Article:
If you read paperback SF through the 70s and you got an Ellison book you probably was introduced to The Dillons through the Pyramid Harlan Ellison Uniform series, a line with identically-designed covers different only by the color scheme and the cover art. The books are easy to identify: the name HARLAN ELLISON fills the upper third, designed in a typeface that seems of-the-times, with the counter in the O replaced by the number-in-series of the book itself. After the boldfaced book title and a short tagline takes up the remainder of that upper half, the lower half is reserved for the cover art.

When I’d heard that Leo Dillon had passed away, it gave me cause to think about the effect great cover art has on the reader. A book without cover art or design is fine enough – you’re going in for the meat anyway, and some books comport themselves by reputation alone. A book with bad or mismatched cover art is irritating; you feel like you’re told a lie just to get you to open a book. But cover art that speaks intimately to the subject matter inside – or at least respect it – makes you ready for the material within. It softens you up in the good way. If you opened Ellison’s No Doors, No Windows with any other sort of cover art, I don’t know if you’d be as receptive to the contents within. And each one had an easter-egg; somewhere in the cover art was a depiction of Harlan. Some were easier to find (see right) than others. I own six of them: No Doors, No Windows; Gentleman Junkie; Partners in Wonder; Spider Kiss; The Other Glass Teat; Memos From Purgatory.

Leo and Diane Dillon had a real understanding of where Harlan was trying to get to with his strange and wonderful stories. They must have. How else would they come up with cover art that so intimately suits the material? And how else would they get the intense and sincere favor of Ellison, if he didn’t think they picked up what he furiously put down?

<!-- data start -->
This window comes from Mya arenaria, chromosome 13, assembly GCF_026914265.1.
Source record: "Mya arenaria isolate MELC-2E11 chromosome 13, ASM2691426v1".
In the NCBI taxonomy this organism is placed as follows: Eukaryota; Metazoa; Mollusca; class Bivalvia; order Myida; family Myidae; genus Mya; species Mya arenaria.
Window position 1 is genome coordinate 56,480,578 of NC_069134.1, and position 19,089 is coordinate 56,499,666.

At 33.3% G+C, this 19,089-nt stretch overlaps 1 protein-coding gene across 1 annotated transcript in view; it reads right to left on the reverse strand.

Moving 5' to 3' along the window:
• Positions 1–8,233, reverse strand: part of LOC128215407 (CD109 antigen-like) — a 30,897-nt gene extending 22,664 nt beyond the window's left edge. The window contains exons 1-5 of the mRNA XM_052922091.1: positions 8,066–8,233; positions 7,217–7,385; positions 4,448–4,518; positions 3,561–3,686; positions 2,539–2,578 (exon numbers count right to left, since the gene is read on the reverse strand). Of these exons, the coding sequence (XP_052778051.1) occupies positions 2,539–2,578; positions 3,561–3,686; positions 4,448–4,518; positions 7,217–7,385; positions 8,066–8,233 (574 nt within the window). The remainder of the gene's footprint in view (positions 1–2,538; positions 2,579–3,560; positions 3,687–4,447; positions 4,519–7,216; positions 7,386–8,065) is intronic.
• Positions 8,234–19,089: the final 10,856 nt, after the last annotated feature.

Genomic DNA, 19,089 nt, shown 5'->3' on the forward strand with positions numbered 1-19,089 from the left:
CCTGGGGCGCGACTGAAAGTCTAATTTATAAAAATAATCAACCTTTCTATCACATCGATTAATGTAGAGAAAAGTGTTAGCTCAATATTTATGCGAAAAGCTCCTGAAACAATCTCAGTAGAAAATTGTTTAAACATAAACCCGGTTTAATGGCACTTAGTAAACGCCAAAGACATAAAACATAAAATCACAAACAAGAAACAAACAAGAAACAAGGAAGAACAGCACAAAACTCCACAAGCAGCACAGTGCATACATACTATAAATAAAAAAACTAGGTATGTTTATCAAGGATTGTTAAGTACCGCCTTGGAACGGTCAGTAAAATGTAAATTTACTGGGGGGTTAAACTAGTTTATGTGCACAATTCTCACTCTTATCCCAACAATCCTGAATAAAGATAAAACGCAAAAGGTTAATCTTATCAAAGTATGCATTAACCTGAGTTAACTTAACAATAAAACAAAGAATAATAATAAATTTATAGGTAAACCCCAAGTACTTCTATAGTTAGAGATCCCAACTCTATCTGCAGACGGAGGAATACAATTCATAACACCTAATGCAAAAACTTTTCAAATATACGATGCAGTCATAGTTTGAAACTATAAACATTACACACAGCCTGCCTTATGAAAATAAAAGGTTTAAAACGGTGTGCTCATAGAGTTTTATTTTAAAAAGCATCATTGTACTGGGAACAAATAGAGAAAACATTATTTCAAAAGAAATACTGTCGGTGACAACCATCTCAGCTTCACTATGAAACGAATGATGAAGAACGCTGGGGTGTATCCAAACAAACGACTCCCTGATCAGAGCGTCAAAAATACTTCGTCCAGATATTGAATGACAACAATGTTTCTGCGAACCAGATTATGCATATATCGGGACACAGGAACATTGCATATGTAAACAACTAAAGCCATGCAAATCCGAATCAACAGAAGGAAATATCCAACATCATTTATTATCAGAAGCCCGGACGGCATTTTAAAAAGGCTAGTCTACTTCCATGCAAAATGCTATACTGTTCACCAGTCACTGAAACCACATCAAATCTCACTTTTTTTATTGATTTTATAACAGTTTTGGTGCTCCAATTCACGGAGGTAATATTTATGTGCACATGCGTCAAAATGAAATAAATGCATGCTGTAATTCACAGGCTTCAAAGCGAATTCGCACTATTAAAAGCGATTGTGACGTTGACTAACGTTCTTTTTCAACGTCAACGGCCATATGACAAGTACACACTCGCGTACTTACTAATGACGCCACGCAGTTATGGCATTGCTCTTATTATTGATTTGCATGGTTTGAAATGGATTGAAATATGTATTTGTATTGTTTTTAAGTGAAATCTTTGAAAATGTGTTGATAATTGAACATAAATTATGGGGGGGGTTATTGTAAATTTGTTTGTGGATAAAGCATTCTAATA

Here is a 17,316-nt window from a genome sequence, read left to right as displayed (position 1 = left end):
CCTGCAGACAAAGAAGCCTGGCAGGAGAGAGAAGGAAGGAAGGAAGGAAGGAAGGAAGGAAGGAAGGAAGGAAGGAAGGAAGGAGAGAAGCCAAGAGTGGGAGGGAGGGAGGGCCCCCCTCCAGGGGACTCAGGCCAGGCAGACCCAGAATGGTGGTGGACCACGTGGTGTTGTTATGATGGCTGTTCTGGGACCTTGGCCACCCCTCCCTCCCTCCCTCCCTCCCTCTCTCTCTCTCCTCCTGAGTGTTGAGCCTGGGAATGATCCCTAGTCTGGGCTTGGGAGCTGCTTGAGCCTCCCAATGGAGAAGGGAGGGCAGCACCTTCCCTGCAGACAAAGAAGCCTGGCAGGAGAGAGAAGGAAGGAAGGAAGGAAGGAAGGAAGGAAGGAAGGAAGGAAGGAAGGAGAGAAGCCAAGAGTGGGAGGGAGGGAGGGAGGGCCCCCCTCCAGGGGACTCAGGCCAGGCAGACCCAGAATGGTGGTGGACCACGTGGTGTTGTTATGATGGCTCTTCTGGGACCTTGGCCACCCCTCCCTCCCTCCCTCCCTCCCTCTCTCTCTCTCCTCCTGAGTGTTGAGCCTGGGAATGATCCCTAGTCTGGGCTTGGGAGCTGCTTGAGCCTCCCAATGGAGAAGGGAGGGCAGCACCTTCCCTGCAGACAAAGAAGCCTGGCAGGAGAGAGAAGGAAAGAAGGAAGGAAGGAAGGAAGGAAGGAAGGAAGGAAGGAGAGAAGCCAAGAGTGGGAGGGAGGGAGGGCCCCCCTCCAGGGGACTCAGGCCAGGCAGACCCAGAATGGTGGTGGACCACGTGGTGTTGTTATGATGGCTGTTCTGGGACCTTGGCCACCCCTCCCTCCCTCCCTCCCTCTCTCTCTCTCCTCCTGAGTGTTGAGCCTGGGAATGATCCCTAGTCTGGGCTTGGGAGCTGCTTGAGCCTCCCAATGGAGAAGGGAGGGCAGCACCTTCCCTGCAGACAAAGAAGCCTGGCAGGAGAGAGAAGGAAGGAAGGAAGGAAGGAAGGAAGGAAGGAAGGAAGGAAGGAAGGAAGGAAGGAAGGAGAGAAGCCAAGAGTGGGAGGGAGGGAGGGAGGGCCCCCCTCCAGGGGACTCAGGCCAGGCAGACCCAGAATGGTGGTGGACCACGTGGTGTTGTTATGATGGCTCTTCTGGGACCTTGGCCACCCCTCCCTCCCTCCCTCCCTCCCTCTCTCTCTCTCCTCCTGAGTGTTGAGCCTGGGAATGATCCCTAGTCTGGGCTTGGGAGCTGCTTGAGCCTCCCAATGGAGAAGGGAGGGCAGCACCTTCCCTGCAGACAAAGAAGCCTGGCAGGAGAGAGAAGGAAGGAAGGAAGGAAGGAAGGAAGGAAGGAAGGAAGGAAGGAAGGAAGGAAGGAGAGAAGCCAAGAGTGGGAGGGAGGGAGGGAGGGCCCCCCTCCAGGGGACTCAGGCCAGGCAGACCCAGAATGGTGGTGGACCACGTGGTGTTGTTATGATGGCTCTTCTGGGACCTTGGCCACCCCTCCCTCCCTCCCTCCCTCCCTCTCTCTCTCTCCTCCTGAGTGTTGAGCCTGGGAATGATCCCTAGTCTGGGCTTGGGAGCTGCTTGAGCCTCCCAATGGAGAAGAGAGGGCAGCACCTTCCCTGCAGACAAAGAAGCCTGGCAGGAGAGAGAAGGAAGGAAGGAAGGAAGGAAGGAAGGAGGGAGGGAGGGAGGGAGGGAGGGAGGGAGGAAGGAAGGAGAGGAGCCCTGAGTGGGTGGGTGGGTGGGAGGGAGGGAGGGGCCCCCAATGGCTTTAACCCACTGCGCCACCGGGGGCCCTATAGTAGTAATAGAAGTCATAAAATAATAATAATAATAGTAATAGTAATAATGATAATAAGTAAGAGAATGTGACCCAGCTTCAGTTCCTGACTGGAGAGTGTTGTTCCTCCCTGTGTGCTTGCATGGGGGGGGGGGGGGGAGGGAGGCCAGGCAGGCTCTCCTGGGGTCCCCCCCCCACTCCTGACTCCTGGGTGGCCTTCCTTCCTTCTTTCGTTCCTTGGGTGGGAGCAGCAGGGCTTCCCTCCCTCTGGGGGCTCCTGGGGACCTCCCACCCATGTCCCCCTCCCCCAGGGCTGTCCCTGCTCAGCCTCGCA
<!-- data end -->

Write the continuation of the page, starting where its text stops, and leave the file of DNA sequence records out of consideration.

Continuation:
The Dillons illustrated a lot of speculative fiction works over the years, and their work has won plaudits: at least one Hugo, two Caldecotts, Society of Illustrators Hall of Fame; the list goes on (and is provided by some Wikipedian for your convenience). I feel lessened that such a man is gone.

I’ve never met them, but I feel for Diane, in as much as I have a lifelong romance with a spouse, as well, and I can’t even begin to imagine what life would be like without her.

Leo Dillon, 1933-2012.

[sf] Reexamine Harlequin, Said The Ticktockman

Posted in art criticism, Harlan Ellison, SF on August 28, 2011 by Samuel John Klein Portlandiensis
2676.One of the most famous short stories out there, and one of the most reprinted, is Harlan Ellison’s “Repent Harlequin, Said The Ticktockman”, a short story first published in Galaxy Science Fiction in 1965. A satirical rock-and-roll meditation on regimentation and control and conformity, it seems to use nonlinear story structure to make a statement that tight control is … bad? Good? Simply is? Plants a seed of chaos? Depends on your point of view.

The conventional wisdom seems to hold that this is a sort of screed against the stifling of society by excessive control, and it’s valid to look at it that way, however, this essay which reinterprets it in the terms of the concepts of equality, unity, and the way it subverts its own message to make a deeper point about individuality

http://www.irosf.com/q/zine/article/10294

Just read it. I’ll read this again and approach the story again with fresh eyes, which is a liberation.

[SF] A Letter From Ray Bradbury

Posted in SF, zeitgeist on August 22, 2011 by Samuel John Klein Portlandiensis
2654.Anything by Ray Bradbury is marvelous.

But a letter from him telling a young SF fan to follow his bliss?

Priceless.